"It's almost embarrassing": Lobster price shock hits restaurants
Lobster prices have soared so much that restaurants are either giving their customers sticker shock, or taking it off the menu entirely.
Why it matters: The lobster price shock isn't just a supply problem or just a demand problem. It reflects both — and is a microcosm of the U.S. economy.
By the numbers: Maine lobstermen were able to sell their catch straight off the boat for $6.71 a pound in 2021, according to the Maine Department of Marine Resources. That was up 59% over the pandemic-depressed 2020 level — and up 39% over 2019.
- That price increase coincided with rising supply — the problem was just that supply didn't rise enough to keep up with high demand.
- The 108 million pounds of lobster that landed in Maine last year was comfortably higher than the 102 million pounds in 2019 — though well below levels of earlier in the 2010s.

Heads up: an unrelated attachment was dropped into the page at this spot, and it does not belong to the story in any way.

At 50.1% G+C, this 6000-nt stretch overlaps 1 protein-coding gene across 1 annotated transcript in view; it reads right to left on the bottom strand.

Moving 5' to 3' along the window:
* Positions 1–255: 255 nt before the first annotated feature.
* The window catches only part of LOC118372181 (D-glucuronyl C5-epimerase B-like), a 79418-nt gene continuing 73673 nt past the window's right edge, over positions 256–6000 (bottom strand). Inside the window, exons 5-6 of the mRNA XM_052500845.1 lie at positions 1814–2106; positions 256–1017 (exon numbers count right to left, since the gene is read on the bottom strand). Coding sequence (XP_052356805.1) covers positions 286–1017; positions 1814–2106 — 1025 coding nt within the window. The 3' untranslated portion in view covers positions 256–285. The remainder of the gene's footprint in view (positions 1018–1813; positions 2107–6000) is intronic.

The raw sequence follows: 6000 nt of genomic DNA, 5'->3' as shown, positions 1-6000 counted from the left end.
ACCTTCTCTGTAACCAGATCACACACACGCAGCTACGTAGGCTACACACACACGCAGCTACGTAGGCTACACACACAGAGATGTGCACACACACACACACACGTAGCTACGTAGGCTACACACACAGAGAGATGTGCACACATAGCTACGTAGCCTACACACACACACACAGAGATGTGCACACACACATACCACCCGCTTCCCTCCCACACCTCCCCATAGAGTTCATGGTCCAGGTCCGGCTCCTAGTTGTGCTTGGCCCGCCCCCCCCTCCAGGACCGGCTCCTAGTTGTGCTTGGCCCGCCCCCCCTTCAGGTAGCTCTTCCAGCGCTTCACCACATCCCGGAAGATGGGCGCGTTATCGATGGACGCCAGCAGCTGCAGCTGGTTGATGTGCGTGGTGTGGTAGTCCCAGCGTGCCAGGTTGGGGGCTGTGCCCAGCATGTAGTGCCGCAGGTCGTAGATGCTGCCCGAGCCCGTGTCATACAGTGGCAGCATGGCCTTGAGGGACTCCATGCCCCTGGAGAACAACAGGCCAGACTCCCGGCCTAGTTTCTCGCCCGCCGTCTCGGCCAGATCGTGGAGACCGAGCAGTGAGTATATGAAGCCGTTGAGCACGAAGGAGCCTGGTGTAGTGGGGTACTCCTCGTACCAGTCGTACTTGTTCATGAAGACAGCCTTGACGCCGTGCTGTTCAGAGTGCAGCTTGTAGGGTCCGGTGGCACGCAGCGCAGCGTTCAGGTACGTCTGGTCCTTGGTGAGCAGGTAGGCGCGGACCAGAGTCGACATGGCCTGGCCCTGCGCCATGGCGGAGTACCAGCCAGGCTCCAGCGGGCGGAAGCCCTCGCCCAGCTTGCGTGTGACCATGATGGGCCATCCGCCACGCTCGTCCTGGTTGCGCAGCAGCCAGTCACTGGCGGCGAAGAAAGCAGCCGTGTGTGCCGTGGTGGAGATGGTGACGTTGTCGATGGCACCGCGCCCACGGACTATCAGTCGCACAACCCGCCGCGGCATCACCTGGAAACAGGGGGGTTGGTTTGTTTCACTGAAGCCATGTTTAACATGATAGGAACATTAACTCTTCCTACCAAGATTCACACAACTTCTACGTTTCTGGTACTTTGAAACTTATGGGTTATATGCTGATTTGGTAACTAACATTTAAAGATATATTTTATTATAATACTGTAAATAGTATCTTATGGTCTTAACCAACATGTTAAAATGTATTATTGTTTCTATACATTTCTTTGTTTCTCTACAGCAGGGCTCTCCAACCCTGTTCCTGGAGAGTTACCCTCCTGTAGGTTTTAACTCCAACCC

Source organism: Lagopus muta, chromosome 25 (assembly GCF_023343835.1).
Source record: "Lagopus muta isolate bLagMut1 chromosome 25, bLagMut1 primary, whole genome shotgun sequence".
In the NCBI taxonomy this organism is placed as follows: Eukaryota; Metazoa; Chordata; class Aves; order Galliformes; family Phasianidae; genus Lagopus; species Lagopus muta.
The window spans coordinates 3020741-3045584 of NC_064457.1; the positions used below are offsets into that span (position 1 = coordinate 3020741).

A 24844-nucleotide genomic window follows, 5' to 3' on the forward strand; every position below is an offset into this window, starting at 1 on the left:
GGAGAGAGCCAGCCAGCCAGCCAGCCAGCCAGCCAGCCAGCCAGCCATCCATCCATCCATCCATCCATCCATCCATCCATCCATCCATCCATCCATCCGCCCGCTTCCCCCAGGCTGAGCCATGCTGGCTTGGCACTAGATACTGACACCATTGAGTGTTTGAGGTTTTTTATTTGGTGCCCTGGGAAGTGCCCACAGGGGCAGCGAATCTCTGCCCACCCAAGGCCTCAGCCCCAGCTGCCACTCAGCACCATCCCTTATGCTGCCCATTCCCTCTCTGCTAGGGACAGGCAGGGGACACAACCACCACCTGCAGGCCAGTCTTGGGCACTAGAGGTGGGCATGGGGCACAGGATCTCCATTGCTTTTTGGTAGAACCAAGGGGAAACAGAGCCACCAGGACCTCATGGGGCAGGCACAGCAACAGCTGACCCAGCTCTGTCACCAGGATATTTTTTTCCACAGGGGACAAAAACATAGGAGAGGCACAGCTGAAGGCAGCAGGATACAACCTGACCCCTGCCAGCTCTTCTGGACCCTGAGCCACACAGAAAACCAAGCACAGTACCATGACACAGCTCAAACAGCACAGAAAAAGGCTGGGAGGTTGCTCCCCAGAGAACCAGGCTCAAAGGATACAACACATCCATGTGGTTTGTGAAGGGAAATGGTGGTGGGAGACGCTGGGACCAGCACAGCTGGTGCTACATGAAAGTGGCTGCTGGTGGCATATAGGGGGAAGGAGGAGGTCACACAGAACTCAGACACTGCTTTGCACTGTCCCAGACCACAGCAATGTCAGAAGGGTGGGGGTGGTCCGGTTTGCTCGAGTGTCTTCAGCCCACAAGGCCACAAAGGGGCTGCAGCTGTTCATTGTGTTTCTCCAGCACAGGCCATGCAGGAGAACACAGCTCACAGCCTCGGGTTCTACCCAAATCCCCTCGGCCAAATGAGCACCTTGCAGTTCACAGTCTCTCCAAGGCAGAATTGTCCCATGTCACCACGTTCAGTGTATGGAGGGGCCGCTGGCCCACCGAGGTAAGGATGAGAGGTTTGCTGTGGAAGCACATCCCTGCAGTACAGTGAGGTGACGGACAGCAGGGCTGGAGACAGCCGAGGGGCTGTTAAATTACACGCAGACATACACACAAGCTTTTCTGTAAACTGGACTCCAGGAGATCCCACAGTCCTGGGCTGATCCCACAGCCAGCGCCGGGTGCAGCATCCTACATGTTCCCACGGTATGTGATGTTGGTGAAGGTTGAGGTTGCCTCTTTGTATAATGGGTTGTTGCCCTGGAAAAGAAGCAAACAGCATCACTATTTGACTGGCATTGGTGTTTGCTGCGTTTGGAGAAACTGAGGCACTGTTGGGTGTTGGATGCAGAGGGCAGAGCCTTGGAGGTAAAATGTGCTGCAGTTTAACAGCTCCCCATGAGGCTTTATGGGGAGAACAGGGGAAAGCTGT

Restaurants are being forced to adapt. Washingtonian magazine reports that this means $100 for a two-pound lobster at D.C. steakhouse The Prime Rib. Others are going further.
- The Salt Line restaurant has cut lobster rolls from the menu and replaced them with shrimp and clam rolls. "Lobster rolls just aren't meant to be that expensive. It's almost embarrassing to pass that cost to our guest," partner Jeremy Carman told Washingtonian.